Recent Issues

The Energy Journal
Volume 41, Number 5




Oil Price Declines Could Hurt U.S. Financial Markets: The Role of Oil Price Level

Ha Nguyen, Huong Nguyen, and Anh Pham

DOI: 10.5547/01956574.41.5.hngu
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Abstract:
This paper investigates the causal effects of oil price fluctuations on United States� financial markets using daily oil price and financial market data from 2011 to 2016. To address endogeneity, we follow the heteroscedasticity-based identification strategy by Rigobon (2003) and instrument for changes in oil prices with exogenous shocks on current and future oil supply. We find that a decline in oil price negatively affected markets after 2014 when oil price was very low, but not before 2014 when the price was relatively high. These novel findings suggest oil price level could affect the impact of a decrease in oil prices on financial markets.




Intermittency and CO2 Reductions from Wind Energy

Daniel T. Kaffine, Brannin J. McBee, and Sean J. Ericson

DOI: 10.5547/01956574.41.5.dkaf
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Abstract:
Using detailed 5-minute electricity generation data, we examine the impact of wind intermittency on carbon dioxide (CO2) emissions savings from wind energy in the Southwest Power Pool from 2012�2014. Parametric and semi-parametric analysis confirms concerns that intra-hour wind intermittency reduces CO2 emissions savings from wind�in the top decile of wind intermittency, emission savings are reduced by nearly 10 percent. However, the average wind intermittency effect on emission savings is modest, on the order of 6.5 percent when accounting for dynamic effects. Evidence suggests the intermittency effect is likely to remain modest in the near-term.




Stretching the Duck: How Rising Temperatures will Change the Level and Shape of Future Electricity Consumption

Nicholas Rivers and Blake Shaffer

DOI: 10.5547/01956574.41.5.nriv
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Abstract:
This paper examines how rising temperatures due to climate change will affect electricity consumption patterns through mid- and end-century. We extend recent literature in two important ways. First, we directly incorporate adaptation in the form of increased air conditioner penetration, resulting in heightened responsiveness to hot temperatures. Second, we go beyond average effects to consider how higher temperatures will change the intraday and seasonal shape of consumption. This is found to be of greater importance in colder countries, where the average effect is dampened by reductions in heating demand from warmer winters. Seasonal peaks are projected to shift from winter to summer and the diurnal range of hourly consumption expands, exacerbating an increasing need for flexibility coming from the supply side due to a growing share of renewable energy.




Direct and Indirect Energy Rebound Effects in German Households: A Linearized Almost Ideal Demand System Approach

Hendrik Schmitz and Reinhard Madlener

DOI: 10.5547/01956574.41.5.hsch
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Abstract:
We estimate direct and indirect energy rebound effects for a wide variety of goods and services in Germany. To this end, we employ a linearized approximation of the popular Almost Ideal Demand System (AIDS) approach suggested by Deaton and Muellbauer (1980). Excluding measures of energy efficiency when estimating rebound can lead to biased results. We compensate for this shortcoming of previous research by explicitly accounting for energy efficiency in our estimations. Using data for Germany from 1970 to 2017, we find moderate direct and significant indirect rebound effects for different energy carriers across four model specifications. The size of the rebound effect proves to be sensitive to the expenditure shares used for the calculations, which in some cases leads to negative overall rebound estimates.




Least-cost Distribution Network Tariff Design in Theory and Practice

Tim Schittekatte and Leonardo Meeus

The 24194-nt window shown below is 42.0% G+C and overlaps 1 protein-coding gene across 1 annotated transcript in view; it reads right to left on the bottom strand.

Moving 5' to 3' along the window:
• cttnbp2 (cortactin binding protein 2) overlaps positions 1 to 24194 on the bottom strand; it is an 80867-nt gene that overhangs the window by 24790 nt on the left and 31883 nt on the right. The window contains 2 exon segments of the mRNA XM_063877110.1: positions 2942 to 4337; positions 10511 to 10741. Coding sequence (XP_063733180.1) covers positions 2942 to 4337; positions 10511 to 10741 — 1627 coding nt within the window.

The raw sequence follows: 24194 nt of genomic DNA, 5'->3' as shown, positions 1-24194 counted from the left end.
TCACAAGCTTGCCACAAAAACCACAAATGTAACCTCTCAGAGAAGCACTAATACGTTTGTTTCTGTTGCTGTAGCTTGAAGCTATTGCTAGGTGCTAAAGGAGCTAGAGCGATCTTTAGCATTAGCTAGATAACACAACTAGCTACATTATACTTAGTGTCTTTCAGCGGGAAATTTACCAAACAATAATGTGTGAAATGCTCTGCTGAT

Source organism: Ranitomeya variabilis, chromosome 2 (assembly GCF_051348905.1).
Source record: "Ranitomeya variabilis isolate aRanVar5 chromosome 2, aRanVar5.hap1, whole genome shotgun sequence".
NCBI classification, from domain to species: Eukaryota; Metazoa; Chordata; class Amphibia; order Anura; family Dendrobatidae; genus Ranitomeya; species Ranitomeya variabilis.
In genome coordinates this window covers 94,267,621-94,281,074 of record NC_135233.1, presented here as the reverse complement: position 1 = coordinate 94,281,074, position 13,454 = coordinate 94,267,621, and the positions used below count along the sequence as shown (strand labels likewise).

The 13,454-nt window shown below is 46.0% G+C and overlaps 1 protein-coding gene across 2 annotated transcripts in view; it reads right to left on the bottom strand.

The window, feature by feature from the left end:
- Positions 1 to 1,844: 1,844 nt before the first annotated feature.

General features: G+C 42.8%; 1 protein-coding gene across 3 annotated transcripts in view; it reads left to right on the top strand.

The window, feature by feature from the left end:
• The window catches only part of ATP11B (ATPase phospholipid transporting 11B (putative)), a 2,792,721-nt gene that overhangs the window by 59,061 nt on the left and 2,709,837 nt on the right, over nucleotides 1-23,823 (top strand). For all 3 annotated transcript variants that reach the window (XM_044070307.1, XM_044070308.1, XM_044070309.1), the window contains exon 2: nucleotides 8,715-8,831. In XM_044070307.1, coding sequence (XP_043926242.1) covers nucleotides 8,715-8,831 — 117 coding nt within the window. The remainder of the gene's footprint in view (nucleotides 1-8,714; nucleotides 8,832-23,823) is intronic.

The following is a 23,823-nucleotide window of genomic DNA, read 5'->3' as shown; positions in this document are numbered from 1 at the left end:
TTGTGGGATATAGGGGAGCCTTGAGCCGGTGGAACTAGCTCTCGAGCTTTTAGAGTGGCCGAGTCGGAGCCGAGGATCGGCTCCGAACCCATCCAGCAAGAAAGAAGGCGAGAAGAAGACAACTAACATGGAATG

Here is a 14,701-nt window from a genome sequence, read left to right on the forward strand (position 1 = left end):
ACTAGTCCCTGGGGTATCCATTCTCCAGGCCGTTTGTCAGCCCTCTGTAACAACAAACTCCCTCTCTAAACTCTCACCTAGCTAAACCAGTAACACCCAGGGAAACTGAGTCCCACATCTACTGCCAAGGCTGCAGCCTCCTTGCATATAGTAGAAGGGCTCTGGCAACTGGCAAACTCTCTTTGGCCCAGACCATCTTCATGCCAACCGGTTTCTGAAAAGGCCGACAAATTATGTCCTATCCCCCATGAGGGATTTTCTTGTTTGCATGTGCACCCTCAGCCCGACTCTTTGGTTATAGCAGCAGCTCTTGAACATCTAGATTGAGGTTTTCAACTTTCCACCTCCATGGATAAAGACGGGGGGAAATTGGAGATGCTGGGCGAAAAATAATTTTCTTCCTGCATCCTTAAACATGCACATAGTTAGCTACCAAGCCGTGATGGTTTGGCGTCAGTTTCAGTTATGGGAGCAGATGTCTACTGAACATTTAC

DOI: 10.5547/01956574.41.5.tsch
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Abstract:
In this paper a game-theoretical model with self-interest pursuing consumers is introduced in order to assess how to design a least-cost distribution tariff under two constraints that regulators typically face. The first constraint is related to difficulties regarding the implementation of cost-reflective tariffs. In practice, so-called cost-reflective tariffs are only a proxy for the actual cost driver(s) in distribution grids. The second constraint has to do with fairness. There is a fear that active consumers investing in distributed energy resources (DER) might benefit at the expense of passive consumers. We find that both constraints have a significant impact on the least-cost network tariff design, and the results depend on the state of the grid. If most of the grid investments still have to be made, passive and active consumers can both benefit from cost-reflective tariffs, while this is not the case for passive consumers if the costs are mostly sunk.




Consumer Preferences for Solar Energy: A Choice Experiment Study

Jamal Mamkhezri, Jennifer A. Thacher, and Janie M. Chermak

DOI: 10.5547/01956574.41.5.jmam
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Abstract:
Electricity generation in the United States is rapidly moving towards integrating more renewables into the system due to several factors, including cost competitiveness, consumer preferences, and state and federal policies, such as production and income tax incentives, renewable portfolio standards (RPSs), and state level subsidies for solar energy. While these policies have been researched comprehensively, in this paper we investigate consumer preference and willingness to pay toward renewable energy. Consumer preferences may impact the type of renewable energy utilized, as well as state-determined RPS requirements. We implement a choice experiment survey to gain understanding of consumer preferences and their preference heterogeneity. We conduct the survey in New Mexico, a state with RPS and great potential for renewables, particularly in solar where it ranks third in the U.S. for that potential. Focusing on the consumers of the state�s major utility, our choice experiment considers an increase in renewable energy and preference for different types of solar energy (rooftop solar and solar farm). We control for location heterogeneity (i.e., rural vs. urban), as well as exposure to solar installations. Utilizing multinomial logit and random parameter logit our results suggest respondents support an increased RPS solar requirement and they have a positive marginal willingness to pay (MWTP) for rooftop solar and smart meter installation. These values are impacted by several factors, including location and exposure to solar. We also observe a distance decay effect on respondents� MWTP for different solar plans. For regulators considering additional RPS levels, or utilities considering solar installations, the results provide improved information on consumer preferences, heterogeneity of response, and MWTP for solar energy.